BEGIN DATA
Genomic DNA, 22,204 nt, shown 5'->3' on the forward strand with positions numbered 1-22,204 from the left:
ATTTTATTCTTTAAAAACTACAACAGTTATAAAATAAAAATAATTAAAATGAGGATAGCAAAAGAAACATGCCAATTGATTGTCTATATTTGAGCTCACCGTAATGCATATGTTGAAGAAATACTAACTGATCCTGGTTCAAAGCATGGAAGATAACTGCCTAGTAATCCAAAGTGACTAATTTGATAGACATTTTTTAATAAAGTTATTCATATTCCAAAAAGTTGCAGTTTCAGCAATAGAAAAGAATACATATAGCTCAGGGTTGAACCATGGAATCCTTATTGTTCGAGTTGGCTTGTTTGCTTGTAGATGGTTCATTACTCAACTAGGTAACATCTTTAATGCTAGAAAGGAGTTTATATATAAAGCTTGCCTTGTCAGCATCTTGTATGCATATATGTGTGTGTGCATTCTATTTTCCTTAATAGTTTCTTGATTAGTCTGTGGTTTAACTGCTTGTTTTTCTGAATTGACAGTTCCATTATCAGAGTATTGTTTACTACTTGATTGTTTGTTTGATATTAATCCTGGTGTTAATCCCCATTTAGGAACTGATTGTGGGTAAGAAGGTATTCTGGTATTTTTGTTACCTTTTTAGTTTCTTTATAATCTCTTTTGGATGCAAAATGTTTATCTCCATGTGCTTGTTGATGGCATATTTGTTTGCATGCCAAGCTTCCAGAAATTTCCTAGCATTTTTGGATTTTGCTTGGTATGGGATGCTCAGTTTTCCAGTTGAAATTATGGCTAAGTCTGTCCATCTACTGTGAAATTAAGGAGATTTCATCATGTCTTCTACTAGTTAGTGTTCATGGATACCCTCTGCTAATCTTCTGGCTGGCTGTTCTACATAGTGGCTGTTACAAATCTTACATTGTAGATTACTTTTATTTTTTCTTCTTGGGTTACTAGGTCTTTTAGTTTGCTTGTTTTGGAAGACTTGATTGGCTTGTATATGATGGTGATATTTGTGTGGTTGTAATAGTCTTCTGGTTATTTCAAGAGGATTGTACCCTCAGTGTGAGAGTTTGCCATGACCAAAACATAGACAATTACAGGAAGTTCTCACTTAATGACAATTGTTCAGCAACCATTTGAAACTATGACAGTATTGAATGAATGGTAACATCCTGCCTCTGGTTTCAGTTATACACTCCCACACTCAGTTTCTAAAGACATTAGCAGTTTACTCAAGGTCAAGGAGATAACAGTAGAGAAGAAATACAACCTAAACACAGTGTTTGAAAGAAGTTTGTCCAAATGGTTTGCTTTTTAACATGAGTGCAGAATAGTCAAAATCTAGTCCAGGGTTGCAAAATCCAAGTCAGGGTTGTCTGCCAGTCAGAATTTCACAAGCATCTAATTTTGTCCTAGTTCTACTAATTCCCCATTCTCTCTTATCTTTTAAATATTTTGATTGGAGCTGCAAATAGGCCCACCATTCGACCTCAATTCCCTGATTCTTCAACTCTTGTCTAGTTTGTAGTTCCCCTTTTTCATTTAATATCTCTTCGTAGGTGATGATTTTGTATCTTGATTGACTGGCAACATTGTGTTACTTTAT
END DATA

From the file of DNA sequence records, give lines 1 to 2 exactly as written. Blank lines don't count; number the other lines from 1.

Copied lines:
Genomic DNA, 22,204 nt, shown 5'->3' on the forward strand with positions numbered 1-22,204 from the left:
ATTTTATTCTTTAAAAACTACAACAGTTATAAAATAAAAATAATTAAAATGAGGATAGCAAAAGAAACATGCCAATTGATTGTCTATATTTGAGCTCACCGTAATGCATATGTTGAAGAAATACTAACTGATCCTGGTTCAAAGCATGGAAGATAACTGCCTAGTAATCCAAAGTGACTAATTTGATAGACATTTTTTAATAAAGTTATTCATATTCCAAAAAGTTGCAGTTTCAGCAATAGAAAAGAATACATATAGCTCAGGGTTGAACCATGGAATCCTTATTGTTCGAGTTGGCTTGTTTGCTTGTAGATGGTTCATTACTCAACTAGGTAACATCTTTAATGCTAGAAAGGAGTTTATATATAAAGCTTGCCTTGTCAGCATCTTGTATGCATATATGTGTGTGTGCATTCTATTTTCCTTAATAGTTTCTTGATTAGTCTGTGGTTTAACTGCTTGTTTTTCTGAATTGACAGTTCCATTATCAGAGTATTGTTTACTACTTGATTGTTTGTTTGATATTAATCCTGGTGTTAATCCCCATTTAGGAACTGATTGTGGGTAAGAAGGTATTCTGGTATTTTTGTTACCTTTTTAGTTTCTTTATAATCTCTTTTGGATGCAAAATGTTTATCTCCATGTGCTTGTTGATGGCATATTTGTTTGCATGCCAAGCTTCCAGAAATTTCCTAGCATTTTTGGATTTTGCTTGGTATGGGATGCTCAGTTTTCCAGTTGAAATTATGGCTAAGTCTGTCCATCTACTGTGAAATTAAGGAGATTTCATCATGTCTTCTACTAGTTAGTGTTCATGGATACCCTCTGCTAATCTTCTGGCTGGCTGTTCTACATAGTGGCTGTTACAAATCTTACATTGTAGATTACTTTTATTTTTTCTTCTTGGGTTACTAGGTCTTTTAGTTTGCTTGTTTTGGAAGACTTGATTGGCTTGTATATGATGGTGATATTTGTGTGGTTGTAATAGTCTTCTGGTTATTTCAAGAGGATTGTACCCTCAGTGTGAGAGTTTGCCATGACCAAAACATAGACAATTACAGGAAGTTCTCACTTAATGACAATTGTTCAGCAACCATTTGAAACTATGACAGTATTGAATGAATGGTAACATCCTGCCTCTGGTTTCAGTTATACACTCCCACACTCAGTTTCTAAAGACATTAGCAGTTTACTCAAGGTCAAGGAGATAACAGTAGAGAAGAAATACAACCTAAACACAGTGTTTGAAAGAAGTTTGTCCAAATGGTTTGCTTTTTAACATGAGTGCAGAATAGTCAAAATCTAGTCCAGGGTTGCAAAATCCAAGTCAGGGTTGTCTGCCAGTCAGAATTTCACAAGCATCTAATTTTGTCCTAGTTCTACTAATTCCCCATTCTCTCTTATCTTTTAAATATTTTGATTGGAGCTGCAAATAGGCCCACCATTCGACCTCAATTCCCTGATTCTTCAACTCTTGTCTAGTTTGTAGTTCCCCTTTTTCATTTAATATCTCTTCGTAGGTGATGATTTTGTATCTTGATTGACTGGCAACATTGTGTTACTTTAT